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Passing of Dick Nelson, an icon in the field of biomechanics

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  • Passing of Dick Nelson, an icon in the field of biomechanics

    Today (last day of 2020) I heard the sad news that Prof. Richard Nelson has passed away at the age of 88. As stated in his obitiary (https://www.heintzelmanfuneralhome.c...richard-nelson), his professional career markedly impacted the field of human movement science, beginning with his development of the Biomechanics program at Penn State. Students from around the world graduated from this unique interdisciplinary program. As a result of his efforts, the International Society of Biomechanics (ISB) was founded at Penn State in 1973, with Dick serving as President from 1975-1980.

    I count myself as one of the fortunate ones who took a class taught by Dick (circa 1989). I also enjoyed the famous "Dick and Dewey" award ceremonies at many ISB Congresses.

    I know there are many Biomch-L subscribers who can trace their "biomechanics ancestry" to Dick Nelson. If anyone feels so inclined, donations that benefit future students can be made to the “Richard Nelson Endowment” at Penn State. When donating please state Nelson Endowment in the provided box. 1.742&bledit=1&appealcode=AD7AH.


  • #2
    I met Professor Richard Nelson for the first time during the International Society of Biomechanics Council meeting which was a day before the First World Congress of Biomechanics held in August 30 -September 4, 1990, at the University of California, San Diego. Dr. Richard’s suggestions and thought-provoking remarks on biomechanical experiments inspired me ever since. Periodically during many conferences, I had an opportunity to witnessing Richard’s exceptional mentorship with his former students and as he brought synergy among people in the field of biomechanics.

    He will be truly missed.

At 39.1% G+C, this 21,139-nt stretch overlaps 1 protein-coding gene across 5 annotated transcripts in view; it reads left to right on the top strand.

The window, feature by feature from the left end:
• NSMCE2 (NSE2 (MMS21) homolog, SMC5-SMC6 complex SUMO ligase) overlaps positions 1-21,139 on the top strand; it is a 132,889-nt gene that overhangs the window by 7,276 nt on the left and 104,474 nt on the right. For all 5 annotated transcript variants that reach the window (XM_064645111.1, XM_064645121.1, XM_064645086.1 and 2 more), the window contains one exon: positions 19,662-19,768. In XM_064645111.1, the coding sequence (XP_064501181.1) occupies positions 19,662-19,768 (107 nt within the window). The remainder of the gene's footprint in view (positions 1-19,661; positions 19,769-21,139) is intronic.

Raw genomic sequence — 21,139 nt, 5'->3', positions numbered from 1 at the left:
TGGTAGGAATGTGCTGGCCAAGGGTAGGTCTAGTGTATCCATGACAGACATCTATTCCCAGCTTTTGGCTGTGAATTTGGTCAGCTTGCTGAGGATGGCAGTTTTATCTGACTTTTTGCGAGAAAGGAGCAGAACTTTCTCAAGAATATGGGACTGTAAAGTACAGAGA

It was a pleasure to know Richard “Dick” Nelson.



    • #3
      Dick Nelson, Penn State: Lessons learned, memories forever.

      As a graduate student in exercise physiology in Dave Costill’s lab at Ball State University, I became interested in the mechanics of movement, influenced by Astrand’s textbook in Work Physiology. I actually borrowed a 16mm spring-driven camera and did some “very crude” data collection, in a “calibrated space” of runners on a treadmill. My self-introduction to “biomechanics.” Dave recognized my interests in integrating biomechanics and physiology and advised me to apply to this “new program” in Biomechanics at Penn State. He directed me to Dick Nelson; I visited PSU in the spring of 1971 and was accepted as a student in the program during the fall of that year. I still remember sitting on the deck at his house on Park Lane with my wife, our first son, and Dick and Inez. It was then that Dick welcomed us into the Penn State “biomechanics” family and four years of personal and professional growth and great times.
      Given my interests in integrating physiology and biomechanics, my first impression of “the Lab” on the 3rd floor of the “Water Tower” was that there were students with a broad range of backgrounds and interests. This is where I wanted to be. Dick and Dewey Morehouse assembled students in mechanics, sports injury, exercise physiology (pre-Noll Laboratory), all primarily interested in sport and exercise. They enriched the faculty by hiring Peter Cavanagh during my second year in the program who later became my dissertation advisor. Ken Petak and the lab’s great support staff very patiently supported all of our experiments. I left Penn State taking a position at UCLA and carried with me to this day several lessons and memories. The family environment, the Christmas parties, carrying the Vanguard Analyzer up to the 3rd floor to analyze film (yes, film), the lab soccer, volleyball and softball teams, finding my research focus in skeletal muscle mechanics and meeting so many future colleagues from all over the world. And, of course, the ISB and the Dick and Dewey show.
      The first lesson I took with me from the Biomechanics Lab was Dick’s vision of the field of biomechanics. Unique to the field at that time we were in a very rich integrated, interdisciplinary environment, all of us focused on exercise and sports performance. I have carried that sense of integration with me to this day. Most importantly, the human element in collaborative research. A lesson I learned from my time at PSU.
      A second lesson was to treat my students, as they graduate, as colleagues, not to be addressed as “former students.” My most memorable example was when I was in my PhD defense answering questions from my committee and Dick pushed his note pad over to me to take notes. To me, this was a sign he was giving me my independence. We were colleagues to the day he passed. Dick’s legacy, his students, have had a profound effect on the field of biomechanics.
      I learned a great deal at the Penn State Biomechanics Lab from Dick Nelson - people stuff – as well as excellent science. Penn State was where it all started and Dick Nelson was an excellent mentor to me. And, I imagine, the Dick and Dewey show is on again, just someplace else.

      Bob Gregor
      Honorary Member ISB